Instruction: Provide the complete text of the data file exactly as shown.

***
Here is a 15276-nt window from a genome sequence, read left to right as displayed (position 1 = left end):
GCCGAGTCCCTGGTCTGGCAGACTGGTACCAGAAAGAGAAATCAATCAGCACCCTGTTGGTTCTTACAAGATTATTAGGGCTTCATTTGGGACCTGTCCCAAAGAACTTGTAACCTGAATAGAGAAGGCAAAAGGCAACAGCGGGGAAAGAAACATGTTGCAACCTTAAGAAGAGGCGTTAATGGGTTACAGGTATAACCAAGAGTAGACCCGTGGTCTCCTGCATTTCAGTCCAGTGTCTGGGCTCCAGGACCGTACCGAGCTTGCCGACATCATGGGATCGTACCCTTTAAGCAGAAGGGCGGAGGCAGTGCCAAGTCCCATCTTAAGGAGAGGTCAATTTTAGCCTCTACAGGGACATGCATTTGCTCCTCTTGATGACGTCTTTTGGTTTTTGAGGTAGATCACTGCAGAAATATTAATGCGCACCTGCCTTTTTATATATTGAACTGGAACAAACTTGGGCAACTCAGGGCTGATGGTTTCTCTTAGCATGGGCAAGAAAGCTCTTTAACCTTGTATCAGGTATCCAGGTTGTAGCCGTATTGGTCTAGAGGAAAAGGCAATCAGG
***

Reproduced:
Here is a 15276-nt window from a genome sequence, read left to right as displayed (position 1 = left end):
GCCGAGTCCCTGGTCTGGCAGACTGGTACCAGAAAGAGAAATCAATCAGCACCCTGTTGGTTCTTACAAGATTATTAGGGCTTCATTTGGGACCTGTCCCAAAGAACTTGTAACCTGAATAGAGAAGGCAAAAGGCAACAGCGGGGAAAGAAACATGTTGCAACCTTAAGAAGAGGCGTTAATGGGTTACAGGTATAACCAAGAGTAGACCCGTGGTCTCCTGCATTTCAGTCCAGTGTCTGGGCTCCAGGACCGTACCGAGCTTGCCGACATCATGGGATCGTACCCTTTAAGCAGAAGGGCGGAGGCAGTGCCAAGTCCCATCTTAAGGAGAGGTCAATTTTAGCCTCTACAGGGACATGCATTTGCTCCTCTTGATGACGTCTTTTGGTTTTTGAGGTAGATCACTGCAGAAATATTAATGCGCACCTGCCTTTTTATATATTGAACTGGAACAAACTTGGGCAACTCAGGGCTGATGGTTTCTCTTAGCATGGGCAAGAAAGCTCTTTAACCTTGTATCAGGTATCCAGGTTGTAGCCGTATTGGTCTAGAGGAAAAGGCAATCAGG